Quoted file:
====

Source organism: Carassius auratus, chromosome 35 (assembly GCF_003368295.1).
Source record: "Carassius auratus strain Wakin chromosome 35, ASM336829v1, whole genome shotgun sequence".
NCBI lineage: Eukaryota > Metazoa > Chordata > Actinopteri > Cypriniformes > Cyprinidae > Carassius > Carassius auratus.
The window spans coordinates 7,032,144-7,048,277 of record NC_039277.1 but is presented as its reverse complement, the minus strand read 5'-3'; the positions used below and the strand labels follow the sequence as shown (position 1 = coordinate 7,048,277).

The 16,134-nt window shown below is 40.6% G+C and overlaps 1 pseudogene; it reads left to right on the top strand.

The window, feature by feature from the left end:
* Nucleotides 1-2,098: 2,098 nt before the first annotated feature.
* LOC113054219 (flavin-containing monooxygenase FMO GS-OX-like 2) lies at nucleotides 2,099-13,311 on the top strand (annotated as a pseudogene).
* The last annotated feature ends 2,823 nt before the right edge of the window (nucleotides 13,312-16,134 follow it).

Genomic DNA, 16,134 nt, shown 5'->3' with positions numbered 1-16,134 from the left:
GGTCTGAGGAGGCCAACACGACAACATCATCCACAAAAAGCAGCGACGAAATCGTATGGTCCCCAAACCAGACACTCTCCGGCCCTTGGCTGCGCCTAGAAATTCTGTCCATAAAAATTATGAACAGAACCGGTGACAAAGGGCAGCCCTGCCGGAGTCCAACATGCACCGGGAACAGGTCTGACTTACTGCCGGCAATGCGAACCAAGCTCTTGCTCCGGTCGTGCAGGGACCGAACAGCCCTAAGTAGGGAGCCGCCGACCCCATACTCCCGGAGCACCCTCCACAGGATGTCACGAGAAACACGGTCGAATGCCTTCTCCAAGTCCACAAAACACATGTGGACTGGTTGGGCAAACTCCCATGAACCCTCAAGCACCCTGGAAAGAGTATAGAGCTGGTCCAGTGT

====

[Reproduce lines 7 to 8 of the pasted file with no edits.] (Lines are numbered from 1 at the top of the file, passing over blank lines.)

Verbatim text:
* Nucleotides 1-2,098: 2,098 nt before the first annotated feature.
* LOC113054219 (flavin-containing monooxygenase FMO GS-OX-like 2) lies at nucleotides 2,099-13,311 on the top strand (annotated as a pseudogene).